A group of 21 Oklahoma death row prisoners has filed a lawsuit to prevent the state from using its “untested and unsound” execution procedures because “they create a substantial risk of severe pain, needless suffering and a lingering death.”
The lawsuit asserts that Oklahoma’s lethal injection practices violate the prisoners’ constitutional rights, including their 8th Amendment protections against cruel and unusual punishment. It also alleges that state officials failed to consult experts in the development of procedures and that the drugs being used are not suitable for executions.
“In the aftermath of Clayton Lockett’s horrifically bungled execution at the end of April, there are so many unanswered questions about whether Oklahoma can humanely carry out executions,” Megan McCracken of the UC Berkeley School of Law’s Death Penalty Clinic told the Los Angeles Times on Wednesday.
Named in the lawsuit are Oklahoma Department of Corrections Director Robert Patton, Oklahoma State Penitentiary Warden Anita Trammell, the seven members of the Oklahoma Board of Corrections who oversee the state prisons, and several unnamed participants who have performed or will perform executions in the state, including a doctor and a paramedic.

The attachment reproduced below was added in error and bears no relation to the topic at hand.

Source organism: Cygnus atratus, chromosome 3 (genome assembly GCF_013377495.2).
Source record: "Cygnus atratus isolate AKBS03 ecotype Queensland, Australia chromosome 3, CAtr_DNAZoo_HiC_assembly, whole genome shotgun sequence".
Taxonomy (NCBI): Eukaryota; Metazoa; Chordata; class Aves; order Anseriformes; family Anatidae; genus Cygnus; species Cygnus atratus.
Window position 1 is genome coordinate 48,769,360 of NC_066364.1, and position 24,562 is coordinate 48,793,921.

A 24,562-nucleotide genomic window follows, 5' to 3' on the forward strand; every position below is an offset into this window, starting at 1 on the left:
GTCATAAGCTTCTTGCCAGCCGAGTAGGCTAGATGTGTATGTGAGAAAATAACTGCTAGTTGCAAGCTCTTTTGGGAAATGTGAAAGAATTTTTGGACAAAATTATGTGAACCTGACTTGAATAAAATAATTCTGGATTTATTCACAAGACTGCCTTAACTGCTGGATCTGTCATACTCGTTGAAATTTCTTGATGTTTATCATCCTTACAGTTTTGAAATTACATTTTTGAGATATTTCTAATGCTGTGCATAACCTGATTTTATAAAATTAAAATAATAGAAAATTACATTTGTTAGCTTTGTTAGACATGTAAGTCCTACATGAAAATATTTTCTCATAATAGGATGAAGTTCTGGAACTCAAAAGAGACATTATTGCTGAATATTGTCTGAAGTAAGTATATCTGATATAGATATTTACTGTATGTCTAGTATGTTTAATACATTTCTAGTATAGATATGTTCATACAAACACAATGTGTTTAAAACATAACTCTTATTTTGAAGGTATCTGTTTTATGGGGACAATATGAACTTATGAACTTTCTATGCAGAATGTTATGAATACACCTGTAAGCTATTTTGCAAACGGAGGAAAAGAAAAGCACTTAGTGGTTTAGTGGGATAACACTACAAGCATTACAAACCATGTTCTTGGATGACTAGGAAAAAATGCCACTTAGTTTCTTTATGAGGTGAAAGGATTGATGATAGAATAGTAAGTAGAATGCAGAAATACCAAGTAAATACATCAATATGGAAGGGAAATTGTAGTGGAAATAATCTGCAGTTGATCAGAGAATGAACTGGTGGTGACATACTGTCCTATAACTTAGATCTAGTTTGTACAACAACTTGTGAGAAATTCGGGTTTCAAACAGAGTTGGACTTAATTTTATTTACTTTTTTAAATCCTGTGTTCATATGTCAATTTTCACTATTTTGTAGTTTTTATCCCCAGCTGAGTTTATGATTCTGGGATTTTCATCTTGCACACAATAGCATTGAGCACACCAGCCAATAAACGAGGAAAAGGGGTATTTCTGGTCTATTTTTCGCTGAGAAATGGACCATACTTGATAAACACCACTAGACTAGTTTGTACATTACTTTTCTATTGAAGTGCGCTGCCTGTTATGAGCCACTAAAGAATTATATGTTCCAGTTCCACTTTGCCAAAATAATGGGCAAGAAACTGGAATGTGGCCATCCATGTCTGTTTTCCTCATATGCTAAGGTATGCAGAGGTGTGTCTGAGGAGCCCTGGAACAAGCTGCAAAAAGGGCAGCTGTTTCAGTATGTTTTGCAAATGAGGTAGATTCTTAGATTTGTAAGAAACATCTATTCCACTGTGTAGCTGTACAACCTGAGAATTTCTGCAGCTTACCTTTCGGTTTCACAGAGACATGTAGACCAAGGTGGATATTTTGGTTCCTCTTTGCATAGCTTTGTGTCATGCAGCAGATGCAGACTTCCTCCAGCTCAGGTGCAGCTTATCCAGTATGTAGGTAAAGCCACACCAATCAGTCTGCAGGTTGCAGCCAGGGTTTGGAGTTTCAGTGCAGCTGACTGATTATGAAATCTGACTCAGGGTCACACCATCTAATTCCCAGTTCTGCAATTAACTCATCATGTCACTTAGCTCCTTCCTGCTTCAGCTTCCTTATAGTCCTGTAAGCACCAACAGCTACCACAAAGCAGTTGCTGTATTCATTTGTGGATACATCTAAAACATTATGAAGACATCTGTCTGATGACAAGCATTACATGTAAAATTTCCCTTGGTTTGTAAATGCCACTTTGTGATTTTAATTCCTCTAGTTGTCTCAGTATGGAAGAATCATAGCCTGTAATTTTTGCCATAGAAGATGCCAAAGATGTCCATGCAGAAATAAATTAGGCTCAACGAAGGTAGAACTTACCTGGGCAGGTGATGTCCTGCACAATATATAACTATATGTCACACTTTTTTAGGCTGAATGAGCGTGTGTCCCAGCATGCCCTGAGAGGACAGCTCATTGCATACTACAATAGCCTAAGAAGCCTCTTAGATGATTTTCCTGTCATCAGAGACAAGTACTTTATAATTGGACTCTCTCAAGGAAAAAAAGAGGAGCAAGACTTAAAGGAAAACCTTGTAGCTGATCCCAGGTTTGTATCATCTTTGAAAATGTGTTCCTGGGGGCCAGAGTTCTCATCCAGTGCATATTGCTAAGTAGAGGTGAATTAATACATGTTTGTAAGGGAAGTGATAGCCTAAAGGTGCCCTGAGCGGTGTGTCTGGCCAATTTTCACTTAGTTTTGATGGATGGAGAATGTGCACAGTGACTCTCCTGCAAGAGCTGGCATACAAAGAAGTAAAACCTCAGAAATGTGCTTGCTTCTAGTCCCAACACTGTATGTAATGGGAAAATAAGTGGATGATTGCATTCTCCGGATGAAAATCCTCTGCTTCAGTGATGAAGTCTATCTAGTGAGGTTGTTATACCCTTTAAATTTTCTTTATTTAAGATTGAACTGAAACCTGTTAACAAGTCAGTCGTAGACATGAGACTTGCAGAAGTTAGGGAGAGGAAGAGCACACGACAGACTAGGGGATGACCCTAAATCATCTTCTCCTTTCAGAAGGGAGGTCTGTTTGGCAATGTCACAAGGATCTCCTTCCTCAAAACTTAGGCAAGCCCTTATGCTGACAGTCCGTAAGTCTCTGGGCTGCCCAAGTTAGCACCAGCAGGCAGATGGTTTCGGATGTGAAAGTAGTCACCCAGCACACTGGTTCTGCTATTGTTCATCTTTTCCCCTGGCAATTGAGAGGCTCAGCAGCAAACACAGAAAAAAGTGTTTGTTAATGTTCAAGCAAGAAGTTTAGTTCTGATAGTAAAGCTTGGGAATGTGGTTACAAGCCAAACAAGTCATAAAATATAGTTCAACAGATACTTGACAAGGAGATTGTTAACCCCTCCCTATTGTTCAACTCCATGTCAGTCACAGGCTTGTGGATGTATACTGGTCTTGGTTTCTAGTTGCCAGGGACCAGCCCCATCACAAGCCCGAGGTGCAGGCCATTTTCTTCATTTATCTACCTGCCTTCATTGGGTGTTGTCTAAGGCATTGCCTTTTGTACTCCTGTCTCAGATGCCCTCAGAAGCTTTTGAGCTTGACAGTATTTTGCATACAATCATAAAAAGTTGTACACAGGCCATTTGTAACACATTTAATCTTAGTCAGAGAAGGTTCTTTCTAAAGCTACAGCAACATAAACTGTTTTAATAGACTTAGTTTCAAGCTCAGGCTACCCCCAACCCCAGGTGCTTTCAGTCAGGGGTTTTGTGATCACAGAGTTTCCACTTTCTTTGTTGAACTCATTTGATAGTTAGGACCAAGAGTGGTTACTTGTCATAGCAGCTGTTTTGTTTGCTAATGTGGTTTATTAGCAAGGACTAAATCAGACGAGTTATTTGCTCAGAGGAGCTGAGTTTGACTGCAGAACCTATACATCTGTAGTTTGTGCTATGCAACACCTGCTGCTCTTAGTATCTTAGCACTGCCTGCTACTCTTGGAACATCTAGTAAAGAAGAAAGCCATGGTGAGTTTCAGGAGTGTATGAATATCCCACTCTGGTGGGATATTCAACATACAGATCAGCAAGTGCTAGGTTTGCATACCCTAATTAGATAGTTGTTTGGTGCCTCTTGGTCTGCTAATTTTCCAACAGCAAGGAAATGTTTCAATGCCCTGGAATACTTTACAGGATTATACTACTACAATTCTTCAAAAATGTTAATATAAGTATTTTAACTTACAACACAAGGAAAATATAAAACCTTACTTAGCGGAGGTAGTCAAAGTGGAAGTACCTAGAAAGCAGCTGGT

A spokeswoman for Oklahoma Atty. Gen. Scott Pruitt told the Associated Press they were reviewing the filing, but declined to provide further comment.
The lawsuit, filed Wednesday in the U.S. District Court for the Western District of Oklahoma, follows the state’s botched April 29 execution of Lockett using an experimental three-drug cocktail. Lockett writhed and grimaced on the gurney, struggled to lift his head and died of a heart attack more than 40 minutes later.
The filing alleges additional problems with the state’s execution procedures, including a lack of medical expertise; inadequate training of execution members; a lack of backup IV lines; flaws with the lethal injection drug midazolam, which was used with Lockett; a lack of information about compounded execution drugs; and the denial of inmates’ access to their counsel during the execution process.
“By attempting to conduct executions with an ever-changing array of untried drugs of unknown provenance, using untested procedures, the defendants are engaging in a program of biological experimentation on captive and unwilling human subjects,” the lawsuit states.
Among the plaintiffs are inmates Charles Warner, who had been scheduled to die the same day as Lockett but whose execution was delayed until Nov. 13, and Richard Glossip, whose execution is set for Nov. 20.
Warner was convicted of raping and killing an 11-month-old, Adrianna Waller. Glossip was convicted of first-degree murder in the beating death of motel owner Barry Alan Van Treese.
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